A large-scale, multi-institutional study designed to examine human behavior has shown that communication helps groups of strangers to focus on resolving common problems, and provides new and surprising insights into what goes on when negotiation talks fail or succeed. The findings have implications for how to confront global, collective-action issues such as climate change mitigation.
Challenging global issues are frequently accompanied by shared associated risks, and without a concerted effort, resolution is hard to achieve. Climate change talks often stall when nations start accusing one another of contributing too little. When such a stalemate arises, it becomes unclear how to move forward or how to make involved parties adhere to agreed-upon terms.
Waiting for others to resolve common problems is recognized in behavioral studies as a form of free riding, which can ultimately hinder the group's chances of achieving a given goal. To examine what causes free riding, and how to stave it off, a team of international researchers coordinated by Marko Jusup from Tokyo Institute of Technology (Tokyo Tech) in Japan and Zhen Wang from Northwestern Polytechnical University in China conducted a so-called social-dilemma experiment through which the team could investigate whether communication might help improve cooperativeness among strangers tasked with avoiding a shared risk.
The team organized a game experiment played by groups of three, seven, or 11 individuals. A total of 351 students from southern China, 126 students from northern China, and 112 students from 33 different nations participated in the game.
In each round of the game, players had to decide whether to invest their capital toward mitigating the shared risk, or to forgo investing and take more of the capital home, provided that the risk had not materialized. Thus, the dilemma was whether to invest one's own capital or wait for others to act.
Investment options consisted of zero, two, or four units of capital -- if everybody invested two units in every round of the game, the risk would be mitigated with certainty. Groups of, for example, seven individuals playing ten rounds of the game had to reach a target of 140 units to mitigate the risk. The initial capital consisted of 40 units per player. To make informed decisions, players could see their group's current-round investment, as well as the remaining amount towards the target. Failure to reach the target entailed losing any capital saved during the game, and going home empty-handed, with 50% probability.
Approximately half of the players engaged in games in which no communication was possible. These players relied on their own devices to decide whether to invest or not. The other half played the same games, but with limited communication. This communication took place between game rounds, in the form of five yes/no questions designed to gauge sentiment and outlook harbored by player groups.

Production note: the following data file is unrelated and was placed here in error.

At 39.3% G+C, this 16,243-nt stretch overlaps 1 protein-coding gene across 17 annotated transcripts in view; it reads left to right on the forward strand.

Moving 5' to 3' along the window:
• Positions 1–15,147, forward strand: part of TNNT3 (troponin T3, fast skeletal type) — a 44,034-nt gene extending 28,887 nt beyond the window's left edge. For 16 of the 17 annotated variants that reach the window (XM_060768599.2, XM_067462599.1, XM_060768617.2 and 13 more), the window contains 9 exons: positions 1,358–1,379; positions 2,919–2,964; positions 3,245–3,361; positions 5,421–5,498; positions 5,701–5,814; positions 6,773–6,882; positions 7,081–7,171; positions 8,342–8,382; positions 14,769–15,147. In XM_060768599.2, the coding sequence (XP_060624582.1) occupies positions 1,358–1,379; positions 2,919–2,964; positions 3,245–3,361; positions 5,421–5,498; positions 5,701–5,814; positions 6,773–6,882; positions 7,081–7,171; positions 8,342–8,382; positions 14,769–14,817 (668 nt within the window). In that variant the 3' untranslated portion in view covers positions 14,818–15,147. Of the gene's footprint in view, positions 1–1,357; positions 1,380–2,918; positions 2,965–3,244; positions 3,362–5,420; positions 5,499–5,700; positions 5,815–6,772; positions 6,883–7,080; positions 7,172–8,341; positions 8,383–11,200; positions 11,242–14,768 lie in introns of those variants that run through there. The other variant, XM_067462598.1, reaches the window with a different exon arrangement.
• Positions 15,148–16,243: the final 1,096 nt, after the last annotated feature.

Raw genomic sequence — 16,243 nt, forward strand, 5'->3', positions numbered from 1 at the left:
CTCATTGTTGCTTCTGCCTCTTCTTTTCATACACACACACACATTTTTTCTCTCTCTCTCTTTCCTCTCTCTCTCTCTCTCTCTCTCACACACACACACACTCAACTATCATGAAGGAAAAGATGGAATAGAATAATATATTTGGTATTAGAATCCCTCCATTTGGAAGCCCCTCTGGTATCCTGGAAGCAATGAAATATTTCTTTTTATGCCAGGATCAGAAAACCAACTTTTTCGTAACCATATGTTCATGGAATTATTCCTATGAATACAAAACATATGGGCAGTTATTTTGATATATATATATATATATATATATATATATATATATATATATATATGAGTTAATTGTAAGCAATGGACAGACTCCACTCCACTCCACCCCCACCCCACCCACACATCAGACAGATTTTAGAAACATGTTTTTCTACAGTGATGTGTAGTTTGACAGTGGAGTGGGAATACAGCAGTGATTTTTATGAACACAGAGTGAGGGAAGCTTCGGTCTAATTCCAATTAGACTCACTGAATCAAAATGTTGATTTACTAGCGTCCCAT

Across all group sizes, the study found that communication increased the likelihood of reaching the target by almost two-fold. The results thus confirmed a natural expectation that communication promotes cooperativeness, but the story does not end with a more cooperative environment created simply by persuading free riders to invest.
Intriguingly, the researchers found that players who communicate are more persistent in pursuing the investment target and refuse to give up even in the face of substantial current deficits. Genuine free riders appear to pay little attention to communication. It is players who already possess prosocial tendencies that, when communicating, better endure setbacks, and thus fight off inaction as the failure looms.
"Without communication, prosocial players shut down upon seeing nothing but a widening deficit. With communication, however, these same players stay hopeful thanks to cooperation-reinforcing signals from others," write the researchers in their study published in the journal Proceedings of the National Academy of Sciences.
The study identified two prosocial behavioral types, namely cooperators and altruists. While altruists contribute almost unconditionally, cooperators are rather more astute, weighing carefully when and how much to contribute. Too much caution, however, often leads to near-misses of the investment target, meaning that even if just a few individuals fail to give their best at crucial times, the whole effort may be in vain. This is reflected in the fact that larger groups of communicating players often come close to mitigating the risk, but ultimately fail by a narrow margin. The overall lower success of larger groups points to additional challenges in coordinating an increasing number of individuals and highlights the insidious nature of collective-risk social dilemmas.
What, then, can be done to curb free riding and improve the situation for complex issues such as climate change talks? "The key is to leverage pre-existing goodwill, especially when an otherwise contributing side starts to doubt success," says Jusup. "Persuading those who a priori have no intention to contribute is unlikely to amount to much," adds Wang. Both researchers conclude that although experimental games can help uncover the mechanisms underlying mitigation efforts, caution needs to be heeded in extrapolating the study's findings beyond experimental conditions.